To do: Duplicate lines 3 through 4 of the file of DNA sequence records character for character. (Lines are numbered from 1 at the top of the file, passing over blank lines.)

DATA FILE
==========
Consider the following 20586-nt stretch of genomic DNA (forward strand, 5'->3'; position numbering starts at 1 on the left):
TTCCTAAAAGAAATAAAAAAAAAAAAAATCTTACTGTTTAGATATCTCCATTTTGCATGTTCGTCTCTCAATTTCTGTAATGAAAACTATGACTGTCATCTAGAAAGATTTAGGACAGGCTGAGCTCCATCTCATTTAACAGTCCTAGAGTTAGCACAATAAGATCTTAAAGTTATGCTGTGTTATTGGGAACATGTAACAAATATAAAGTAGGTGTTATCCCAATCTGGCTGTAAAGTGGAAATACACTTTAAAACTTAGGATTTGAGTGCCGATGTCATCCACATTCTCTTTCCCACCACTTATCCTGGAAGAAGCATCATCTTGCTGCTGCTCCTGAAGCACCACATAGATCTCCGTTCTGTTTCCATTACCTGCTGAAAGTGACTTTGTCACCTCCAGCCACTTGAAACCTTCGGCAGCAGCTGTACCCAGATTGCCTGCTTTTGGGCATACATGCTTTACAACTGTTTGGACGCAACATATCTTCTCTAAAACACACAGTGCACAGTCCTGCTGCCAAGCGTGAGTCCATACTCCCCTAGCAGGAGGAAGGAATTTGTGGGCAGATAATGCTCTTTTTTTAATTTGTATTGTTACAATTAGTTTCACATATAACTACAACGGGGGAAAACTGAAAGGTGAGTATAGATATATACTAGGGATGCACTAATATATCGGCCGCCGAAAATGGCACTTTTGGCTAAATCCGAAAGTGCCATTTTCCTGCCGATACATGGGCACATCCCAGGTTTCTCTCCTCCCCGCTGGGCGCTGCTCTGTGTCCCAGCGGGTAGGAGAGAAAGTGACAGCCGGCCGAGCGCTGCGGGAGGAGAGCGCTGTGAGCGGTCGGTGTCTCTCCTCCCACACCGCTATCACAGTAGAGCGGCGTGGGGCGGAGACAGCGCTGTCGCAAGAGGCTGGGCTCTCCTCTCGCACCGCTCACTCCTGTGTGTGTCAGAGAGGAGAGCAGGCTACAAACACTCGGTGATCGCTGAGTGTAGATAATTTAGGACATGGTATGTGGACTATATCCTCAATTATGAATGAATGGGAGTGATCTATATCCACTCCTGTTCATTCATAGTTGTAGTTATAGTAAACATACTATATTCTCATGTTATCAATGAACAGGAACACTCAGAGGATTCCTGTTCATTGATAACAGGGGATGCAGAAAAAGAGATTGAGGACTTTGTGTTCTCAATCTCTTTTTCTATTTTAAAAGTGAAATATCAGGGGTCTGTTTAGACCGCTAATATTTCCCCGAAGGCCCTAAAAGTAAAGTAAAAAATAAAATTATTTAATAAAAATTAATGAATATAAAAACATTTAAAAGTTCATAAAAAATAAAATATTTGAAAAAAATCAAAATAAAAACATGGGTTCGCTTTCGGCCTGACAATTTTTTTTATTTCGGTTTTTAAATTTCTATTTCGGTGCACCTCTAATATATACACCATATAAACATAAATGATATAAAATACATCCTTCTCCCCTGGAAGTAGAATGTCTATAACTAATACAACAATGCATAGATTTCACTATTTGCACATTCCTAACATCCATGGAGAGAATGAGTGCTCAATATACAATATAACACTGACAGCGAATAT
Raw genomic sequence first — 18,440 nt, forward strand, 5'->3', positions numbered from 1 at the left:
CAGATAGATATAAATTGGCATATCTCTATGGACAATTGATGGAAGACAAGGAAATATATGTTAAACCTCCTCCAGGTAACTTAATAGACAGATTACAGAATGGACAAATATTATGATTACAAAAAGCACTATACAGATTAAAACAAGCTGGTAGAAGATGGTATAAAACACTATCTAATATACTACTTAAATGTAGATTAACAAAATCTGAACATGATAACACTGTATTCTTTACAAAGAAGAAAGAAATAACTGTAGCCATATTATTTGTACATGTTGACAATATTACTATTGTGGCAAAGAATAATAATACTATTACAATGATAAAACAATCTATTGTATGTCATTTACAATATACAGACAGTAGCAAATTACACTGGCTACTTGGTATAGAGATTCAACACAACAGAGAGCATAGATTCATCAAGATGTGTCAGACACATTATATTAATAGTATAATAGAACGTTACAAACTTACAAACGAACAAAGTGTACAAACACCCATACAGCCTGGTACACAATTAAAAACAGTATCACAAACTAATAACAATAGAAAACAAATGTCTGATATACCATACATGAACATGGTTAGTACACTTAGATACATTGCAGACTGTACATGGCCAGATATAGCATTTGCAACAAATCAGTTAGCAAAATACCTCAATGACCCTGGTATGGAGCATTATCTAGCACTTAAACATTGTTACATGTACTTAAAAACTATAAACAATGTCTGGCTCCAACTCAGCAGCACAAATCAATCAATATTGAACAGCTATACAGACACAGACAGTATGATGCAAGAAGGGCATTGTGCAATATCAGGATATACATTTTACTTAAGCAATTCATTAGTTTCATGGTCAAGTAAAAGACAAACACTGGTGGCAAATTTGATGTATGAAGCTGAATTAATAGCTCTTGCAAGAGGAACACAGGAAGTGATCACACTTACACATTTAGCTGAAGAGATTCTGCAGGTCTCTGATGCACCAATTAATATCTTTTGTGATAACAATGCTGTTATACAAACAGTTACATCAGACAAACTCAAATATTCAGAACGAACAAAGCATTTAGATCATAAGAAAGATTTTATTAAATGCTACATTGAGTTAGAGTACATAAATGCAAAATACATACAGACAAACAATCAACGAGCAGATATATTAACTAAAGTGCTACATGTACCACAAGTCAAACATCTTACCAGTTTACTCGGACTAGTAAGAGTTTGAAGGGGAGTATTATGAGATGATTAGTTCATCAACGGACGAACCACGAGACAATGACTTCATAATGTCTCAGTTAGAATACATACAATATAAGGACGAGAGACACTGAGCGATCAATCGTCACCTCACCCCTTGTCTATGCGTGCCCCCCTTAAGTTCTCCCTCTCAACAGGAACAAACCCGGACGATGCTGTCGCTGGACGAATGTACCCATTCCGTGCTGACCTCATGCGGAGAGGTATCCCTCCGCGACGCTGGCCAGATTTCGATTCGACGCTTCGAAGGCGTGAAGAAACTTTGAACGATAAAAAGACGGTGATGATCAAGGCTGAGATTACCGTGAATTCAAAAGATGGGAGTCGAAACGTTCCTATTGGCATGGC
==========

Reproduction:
Raw genomic sequence first — 18,440 nt, forward strand, 5'->3', positions numbered from 1 at the left:
CAGATAGATATAAATTGGCATATCTCTATGGACAATTGATGGAAGACAAGGAAATATATGTTAAACCTCCTCCAGGTAACTTAATAGACAGATTACAGAATGGACAAATATTATGATTACAAAAAGCACTATACAGATTAAAACAAGCTGGTAGAAGATGGTATAAAACACTATCTAATATACTACTTAAATGTAGATTAACAAAATCTGAACATGATAACACTGTATTCTTTACAAAGAAGAAAGAAATAACTGTAGCCATATTATTTGTACATGTTGACAATATTACTATTGTGGCAAAGAATAATAATACTATTACAATGATAAAACAATCTATTGTATGTCATTTACAATATACAGACAGTAGCAAATTACACTGGCTACTTGGTATAGAGATTCAACACAACAGAGAGCATAGATTCATCAAGATGTGTCAGACACATTATATTAATAGTATAATAGAACGTTACAAACTTACAAACGAACAAAGTGTACAAACACCCATACAGCCTGGTACACAATTAAAAACAGTATCACAAACTAATAACAATAGAAAACAAATGTCTGATATACCATACATGAACATGGTTAGTACACTTAGATACATTGCAGACTGTACATGGCCAGATATAGCATTTGCAACAAATCAGTTAGCAAAATACCTCAATGACCCTGGTATGGAGCATTATCTAGCACTTAAACATTGTTACATGTACTTAAAAACTATAAACAATGTCTGGCTCCAACTCAGCAGCACAAATCAATCAATATTGAACAGCTATACAGACACAGACAGTATGATGCAAGAAGGGCATTGTGCAATATCAGGATATACATTTTACTTAAGCAATTCATTAGTTTCATGGTCAAGTAAAAGACAAACACTGGTGGCAAATTTGATGTATGAAGCTGAATTAATAGCTCTTGCAAGAGGAACACAGGAAGTGATCACACTTACACATTTAGCTGAAGAGATTCTGCAGGTCTCTGATGCACCAATTAATATCTTTTGTGATAACAATGCTGTTATACAAACAGTTACATCAGACAAACTCAAATATTCAGAACGAACAAAGCATTTAGATCATAAGAAAGATTTTATTAAATGCTACATTGAGTTAGAGTACATAAATGCAAAATACATACAGACAAACAATCAACGAGCAGATATATTAACTAAAGTGCTACATGTACCACAAGTCAAACATCTTACCAGTTTACTCGGACTAGTAAGAGTTTGAAGGGGAGTATTATGAGATGATTAGTTCATCAACGGACGAACCACGAGACAATGACTTCATAATGTCTCAGTTAGAATACATACAATATAAGGACGAGAGACACTGAGCGATCAATCGTCACCTCACCCCTTGTCTATGCGTGCCCCCCTTAAGTTCTCCCTCTCAACAGGAACAAACCCGGACGATGCTGTCGCTGGACGAATGTACCCATTCCGTGCTGACCTCATGCGGAGAGGTATCCCTCCGCGACGCTGGCCAGATTTCGATTCGACGCTTCGAAGGCGTGAAGAAACTTTGAACGATAAAAAGACGGTGATGATCAAGGCTGAGATTACCGTGAATTCAAAAGATGGGAGTCGAAACGTTCCTATTGGCATGGC